Is Society Overscaled?

2 posts


Salo is gay.

Bob Dylan Roof

I've read the cabinet article but my journal access doesn't reach far enough back in time to the era of overpopulation hysteria where Calhoun's articles reside, so it's hard to evaluate the thesis.

The obvious criticism is that Calhoun only experimented on mice and rats, so the social pathologies he observed could have been emergent traits specific to the rodent genotype and the effects of scale on other species could be negligible. Another criticism is that the behaviors aren't really maladaptive social pathologies but rather economically and selectively efficient behaviors for that environment. This last criticism, if true, defangs the traditionalist-sociobiological normative conclusions that can be drawn from the experiment because it implies that a certain level of biological fitness is nevertheless being preserved in our society of social decay.

On the other hand, I don't think we should discount the role of space in human conceptual existence. In an abstract sense, space marks out the boundaries of our social conceptual horizon by delimiting the possibilities of physical movement and power, which ultimately form the substance of our systems of morality and law. This might seem like a trivial observation, but it appears to have non-trivial effects that tend to catch humans off guard in the course of history. For example, Anglo-American property interests in land originally extended vertically from the center of the earth to the extreme reaches of the heavens, but with the invention of the airplane this norm had to be scrapped because it generated too many conflicts; spatial contiguity between spheres of influence is also another obvious example in international law. The insight in relation to law normally depends on the evolution of technology and the way it facilitates our capacity to project power.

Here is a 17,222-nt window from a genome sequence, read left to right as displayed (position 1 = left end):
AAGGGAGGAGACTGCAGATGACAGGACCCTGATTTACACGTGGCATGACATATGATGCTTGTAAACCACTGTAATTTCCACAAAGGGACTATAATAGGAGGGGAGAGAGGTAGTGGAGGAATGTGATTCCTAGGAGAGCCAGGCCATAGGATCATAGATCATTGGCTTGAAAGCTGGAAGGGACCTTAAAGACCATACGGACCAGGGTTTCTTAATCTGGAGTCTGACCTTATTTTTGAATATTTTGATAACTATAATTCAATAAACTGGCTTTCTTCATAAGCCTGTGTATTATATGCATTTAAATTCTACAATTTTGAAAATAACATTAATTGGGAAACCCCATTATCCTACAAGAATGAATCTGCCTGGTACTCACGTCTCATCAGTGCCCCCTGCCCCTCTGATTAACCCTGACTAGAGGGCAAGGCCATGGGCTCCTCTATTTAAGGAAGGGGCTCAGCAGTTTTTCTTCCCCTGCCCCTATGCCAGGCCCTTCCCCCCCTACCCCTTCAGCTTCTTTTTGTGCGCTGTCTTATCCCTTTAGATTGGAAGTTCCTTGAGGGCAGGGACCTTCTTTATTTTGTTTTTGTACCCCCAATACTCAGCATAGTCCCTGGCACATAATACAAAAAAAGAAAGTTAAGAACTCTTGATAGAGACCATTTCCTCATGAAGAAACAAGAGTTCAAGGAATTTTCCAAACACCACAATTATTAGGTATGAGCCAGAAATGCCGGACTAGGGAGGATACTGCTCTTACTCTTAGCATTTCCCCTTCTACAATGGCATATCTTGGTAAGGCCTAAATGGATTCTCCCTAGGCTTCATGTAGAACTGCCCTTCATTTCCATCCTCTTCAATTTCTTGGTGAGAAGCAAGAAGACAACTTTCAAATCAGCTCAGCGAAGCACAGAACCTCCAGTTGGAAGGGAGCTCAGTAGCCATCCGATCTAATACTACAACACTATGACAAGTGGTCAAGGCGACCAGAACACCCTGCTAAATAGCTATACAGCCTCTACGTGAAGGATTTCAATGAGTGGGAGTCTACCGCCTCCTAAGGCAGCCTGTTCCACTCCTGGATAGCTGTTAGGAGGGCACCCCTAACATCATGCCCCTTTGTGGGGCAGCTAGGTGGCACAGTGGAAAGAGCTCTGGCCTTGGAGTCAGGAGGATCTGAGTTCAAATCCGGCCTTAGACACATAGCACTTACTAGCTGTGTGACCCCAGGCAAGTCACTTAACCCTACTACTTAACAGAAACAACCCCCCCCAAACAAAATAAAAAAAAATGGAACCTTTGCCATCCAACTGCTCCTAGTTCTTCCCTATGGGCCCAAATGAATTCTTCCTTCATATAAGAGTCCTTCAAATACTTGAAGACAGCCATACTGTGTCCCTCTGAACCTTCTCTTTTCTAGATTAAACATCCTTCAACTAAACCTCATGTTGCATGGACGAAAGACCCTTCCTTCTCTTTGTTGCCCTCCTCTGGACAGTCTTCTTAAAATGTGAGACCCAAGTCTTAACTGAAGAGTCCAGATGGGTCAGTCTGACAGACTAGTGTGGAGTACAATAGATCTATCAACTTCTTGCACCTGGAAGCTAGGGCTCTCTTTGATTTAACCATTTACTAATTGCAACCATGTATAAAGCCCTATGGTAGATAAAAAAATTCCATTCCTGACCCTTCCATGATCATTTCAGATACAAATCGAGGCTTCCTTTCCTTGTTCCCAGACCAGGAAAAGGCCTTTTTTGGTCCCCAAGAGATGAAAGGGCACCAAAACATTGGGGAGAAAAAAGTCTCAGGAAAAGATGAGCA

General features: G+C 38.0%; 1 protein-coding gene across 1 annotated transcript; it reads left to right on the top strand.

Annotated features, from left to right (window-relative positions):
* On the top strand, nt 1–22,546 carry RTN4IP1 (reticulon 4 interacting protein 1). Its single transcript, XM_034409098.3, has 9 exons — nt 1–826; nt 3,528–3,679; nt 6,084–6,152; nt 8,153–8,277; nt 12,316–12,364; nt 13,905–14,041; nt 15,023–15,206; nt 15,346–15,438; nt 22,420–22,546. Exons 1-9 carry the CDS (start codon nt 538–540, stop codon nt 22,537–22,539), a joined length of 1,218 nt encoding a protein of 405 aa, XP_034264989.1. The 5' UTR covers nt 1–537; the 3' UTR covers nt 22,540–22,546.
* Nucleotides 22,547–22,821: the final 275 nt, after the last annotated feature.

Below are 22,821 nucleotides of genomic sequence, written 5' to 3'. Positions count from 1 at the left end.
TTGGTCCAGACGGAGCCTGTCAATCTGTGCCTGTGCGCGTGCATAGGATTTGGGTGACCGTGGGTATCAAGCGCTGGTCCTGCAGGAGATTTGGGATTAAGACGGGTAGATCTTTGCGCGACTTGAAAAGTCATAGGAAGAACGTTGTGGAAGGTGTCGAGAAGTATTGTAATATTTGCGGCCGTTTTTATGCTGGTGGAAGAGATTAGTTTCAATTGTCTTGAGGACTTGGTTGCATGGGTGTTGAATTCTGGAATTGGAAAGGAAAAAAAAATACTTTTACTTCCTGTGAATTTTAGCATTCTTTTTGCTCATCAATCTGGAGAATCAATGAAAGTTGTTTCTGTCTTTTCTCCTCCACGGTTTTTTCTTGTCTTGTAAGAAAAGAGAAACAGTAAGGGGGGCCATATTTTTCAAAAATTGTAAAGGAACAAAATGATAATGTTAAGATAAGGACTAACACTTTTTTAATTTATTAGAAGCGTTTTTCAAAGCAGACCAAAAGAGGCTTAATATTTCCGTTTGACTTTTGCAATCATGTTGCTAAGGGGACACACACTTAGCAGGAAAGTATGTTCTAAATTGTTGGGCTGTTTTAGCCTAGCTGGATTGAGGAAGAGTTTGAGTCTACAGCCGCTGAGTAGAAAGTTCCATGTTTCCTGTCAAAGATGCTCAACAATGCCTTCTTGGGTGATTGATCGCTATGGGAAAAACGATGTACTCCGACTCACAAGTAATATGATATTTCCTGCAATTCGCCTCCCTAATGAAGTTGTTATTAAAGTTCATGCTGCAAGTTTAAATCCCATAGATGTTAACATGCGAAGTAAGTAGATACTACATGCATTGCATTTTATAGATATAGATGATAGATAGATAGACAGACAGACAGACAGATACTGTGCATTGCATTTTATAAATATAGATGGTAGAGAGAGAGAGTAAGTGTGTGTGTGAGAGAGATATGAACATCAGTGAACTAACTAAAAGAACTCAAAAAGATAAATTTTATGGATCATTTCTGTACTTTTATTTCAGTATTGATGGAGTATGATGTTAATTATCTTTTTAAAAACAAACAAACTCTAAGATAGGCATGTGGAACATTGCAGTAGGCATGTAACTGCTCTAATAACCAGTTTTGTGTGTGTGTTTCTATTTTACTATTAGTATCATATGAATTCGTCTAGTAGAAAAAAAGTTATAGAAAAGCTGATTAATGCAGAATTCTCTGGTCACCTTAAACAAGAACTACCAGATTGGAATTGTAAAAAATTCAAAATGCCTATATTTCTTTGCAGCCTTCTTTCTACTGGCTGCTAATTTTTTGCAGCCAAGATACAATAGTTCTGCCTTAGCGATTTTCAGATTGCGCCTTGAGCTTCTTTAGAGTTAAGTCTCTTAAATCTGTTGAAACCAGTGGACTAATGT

Given these general observations from law, I can see how the physical effects, in the sense of less living space, and conceptual-behavior effects, in the sense of hyper- competition for mates, jobs, preftige etc., of scale could generate insurmountable conflicts with our old social conventions. I think it would be interesting if attempts were made at modeling these effects.